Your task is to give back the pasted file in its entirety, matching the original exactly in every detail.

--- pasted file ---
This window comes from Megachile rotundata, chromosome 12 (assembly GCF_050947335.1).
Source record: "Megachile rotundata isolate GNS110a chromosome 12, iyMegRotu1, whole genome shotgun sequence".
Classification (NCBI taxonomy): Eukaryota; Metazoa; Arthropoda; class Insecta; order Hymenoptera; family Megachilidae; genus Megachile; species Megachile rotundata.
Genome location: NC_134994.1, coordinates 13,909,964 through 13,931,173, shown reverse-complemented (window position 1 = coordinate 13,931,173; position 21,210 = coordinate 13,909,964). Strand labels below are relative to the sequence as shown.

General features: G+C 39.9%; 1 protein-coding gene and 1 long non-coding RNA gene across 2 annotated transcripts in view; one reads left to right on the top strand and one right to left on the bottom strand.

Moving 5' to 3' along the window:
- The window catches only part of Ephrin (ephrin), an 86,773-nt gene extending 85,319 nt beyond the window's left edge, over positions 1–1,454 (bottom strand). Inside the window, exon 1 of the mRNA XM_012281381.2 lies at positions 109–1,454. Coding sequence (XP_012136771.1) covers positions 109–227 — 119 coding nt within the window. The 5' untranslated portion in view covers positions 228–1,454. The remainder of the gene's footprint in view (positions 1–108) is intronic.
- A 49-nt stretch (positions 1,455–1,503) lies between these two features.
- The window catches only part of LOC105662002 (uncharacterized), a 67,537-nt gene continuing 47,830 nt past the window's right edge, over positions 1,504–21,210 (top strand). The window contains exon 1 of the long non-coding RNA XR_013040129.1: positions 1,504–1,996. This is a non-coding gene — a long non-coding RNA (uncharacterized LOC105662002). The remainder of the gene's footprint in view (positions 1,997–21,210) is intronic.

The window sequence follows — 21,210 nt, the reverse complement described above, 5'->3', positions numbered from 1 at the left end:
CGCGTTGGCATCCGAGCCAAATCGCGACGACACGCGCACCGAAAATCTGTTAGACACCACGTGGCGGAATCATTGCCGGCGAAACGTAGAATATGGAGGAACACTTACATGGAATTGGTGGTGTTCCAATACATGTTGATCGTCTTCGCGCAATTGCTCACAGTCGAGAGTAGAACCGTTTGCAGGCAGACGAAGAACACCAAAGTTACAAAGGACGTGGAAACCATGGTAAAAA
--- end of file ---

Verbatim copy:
This window comes from Megachile rotundata, chromosome 12 (assembly GCF_050947335.1).
Source record: "Megachile rotundata isolate GNS110a chromosome 12, iyMegRotu1, whole genome shotgun sequence".
Classification (NCBI taxonomy): Eukaryota; Metazoa; Arthropoda; class Insecta; order Hymenoptera; family Megachilidae; genus Megachile; species Megachile rotundata.
Genome location: NC_134994.1, coordinates 13,909,964 through 13,931,173, shown reverse-complemented (window position 1 = coordinate 13,931,173; position 21,210 = coordinate 13,909,964). Strand labels below are relative to the sequence as shown.

General features: G+C 39.9%; 1 protein-coding gene and 1 long non-coding RNA gene across 2 annotated transcripts in view; one reads left to right on the top strand and one right to left on the bottom strand.

Moving 5' to 3' along the window:
- The window catches only part of Ephrin (ephrin), an 86,773-nt gene extending 85,319 nt beyond the window's left edge, over positions 1–1,454 (bottom strand). Inside the window, exon 1 of the mRNA XM_012281381.2 lies at positions 109–1,454. Coding sequence (XP_012136771.1) covers positions 109–227 — 119 coding nt within the window. The 5' untranslated portion in view covers positions 228–1,454. The remainder of the gene's footprint in view (positions 1–108) is intronic.
- A 49-nt stretch (positions 1,455–1,503) lies between these two features.
- The window catches only part of LOC105662002 (uncharacterized), a 67,537-nt gene continuing 47,830 nt past the window's right edge, over positions 1,504–21,210 (top strand). The window contains exon 1 of the long non-coding RNA XR_013040129.1: positions 1,504–1,996. This is a non-coding gene — a long non-coding RNA (uncharacterized LOC105662002). The remainder of the gene's footprint in view (positions 1,997–21,210) is intronic.

The window sequence follows — 21,210 nt, the reverse complement described above, 5'->3', positions numbered from 1 at the left end:
CGCGTTGGCATCCGAGCCAAATCGCGACGACACGCGCACCGAAAATCTGTTAGACACCACGTGGCGGAATCATTGCCGGCGAAACGTAGAATATGGAGGAACACTTACATGGAATTGGTGGTGTTCCAATACATGTTGATCGTCTTCGCGCAATTGCTCACAGTCGAGAGTAGAACCGTTTGCAGGCAGACGAAGAACACCAAAGTTACAAAGGACGTGGAAACCATGGTAAAAA